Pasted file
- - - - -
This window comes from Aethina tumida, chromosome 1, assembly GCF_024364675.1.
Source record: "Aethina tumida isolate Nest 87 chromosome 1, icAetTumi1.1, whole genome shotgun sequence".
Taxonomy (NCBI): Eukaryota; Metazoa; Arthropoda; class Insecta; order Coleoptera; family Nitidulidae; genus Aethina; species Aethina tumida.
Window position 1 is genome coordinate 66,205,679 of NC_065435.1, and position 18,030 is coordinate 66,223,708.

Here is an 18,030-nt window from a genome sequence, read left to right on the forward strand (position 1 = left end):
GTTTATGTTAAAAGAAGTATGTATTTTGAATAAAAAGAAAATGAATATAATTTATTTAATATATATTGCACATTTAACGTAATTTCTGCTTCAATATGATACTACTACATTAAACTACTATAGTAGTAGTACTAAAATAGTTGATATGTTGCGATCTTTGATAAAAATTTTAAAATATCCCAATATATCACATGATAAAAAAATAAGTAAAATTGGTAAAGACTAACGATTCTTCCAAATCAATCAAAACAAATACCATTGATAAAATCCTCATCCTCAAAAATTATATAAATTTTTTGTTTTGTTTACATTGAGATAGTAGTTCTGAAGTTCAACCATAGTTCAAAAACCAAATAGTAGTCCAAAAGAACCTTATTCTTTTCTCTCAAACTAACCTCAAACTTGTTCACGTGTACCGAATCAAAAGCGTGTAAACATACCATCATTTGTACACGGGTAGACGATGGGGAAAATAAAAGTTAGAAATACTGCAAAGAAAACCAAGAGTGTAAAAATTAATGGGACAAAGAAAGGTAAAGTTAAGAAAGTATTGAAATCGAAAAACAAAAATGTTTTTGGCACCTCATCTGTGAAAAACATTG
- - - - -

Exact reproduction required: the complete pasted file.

This window comes from Aethina tumida, chromosome 1, assembly GCF_024364675.1.
Source record: "Aethina tumida isolate Nest 87 chromosome 1, icAetTumi1.1, whole genome shotgun sequence".
Taxonomy (NCBI): Eukaryota; Metazoa; Arthropoda; class Insecta; order Coleoptera; family Nitidulidae; genus Aethina; species Aethina tumida.
Window position 1 is genome coordinate 66,205,679 of NC_065435.1, and position 18,030 is coordinate 66,223,708.

Here is an 18,030-nt window from a genome sequence, read left to right on the forward strand (position 1 = left end):
GTTTATGTTAAAAGAAGTATGTATTTTGAATAAAAAGAAAATGAATATAATTTATTTAATATATATTGCACATTTAACGTAATTTCTGCTTCAATATGATACTACTACATTAAACTACTATAGTAGTAGTACTAAAATAGTTGATATGTTGCGATCTTTGATAAAAATTTTAAAATATCCCAATATATCACATGATAAAAAAATAAGTAAAATTGGTAAAGACTAACGATTCTTCCAAATCAATCAAAACAAATACCATTGATAAAATCCTCATCCTCAAAAATTATATAAATTTTTTGTTTTGTTTACATTGAGATAGTAGTTCTGAAGTTCAACCATAGTTCAAAAACCAAATAGTAGTCCAAAAGAACCTTATTCTTTTCTCTCAAACTAACCTCAAACTTGTTCACGTGTACCGAATCAAAAGCGTGTAAACATACCATCATTTGTACACGGGTAGACGATGGGGAAAATAAAAGTTAGAAATACTGCAAAGAAAACCAAGAGTGTAAAAATTAATGGGACAAAGAAAGGTAAAGTTAAGAAAGTATTGAAATCGAAAAACAAAAATGTTTTTGGCACCTCATCTGTGAAAAACATTG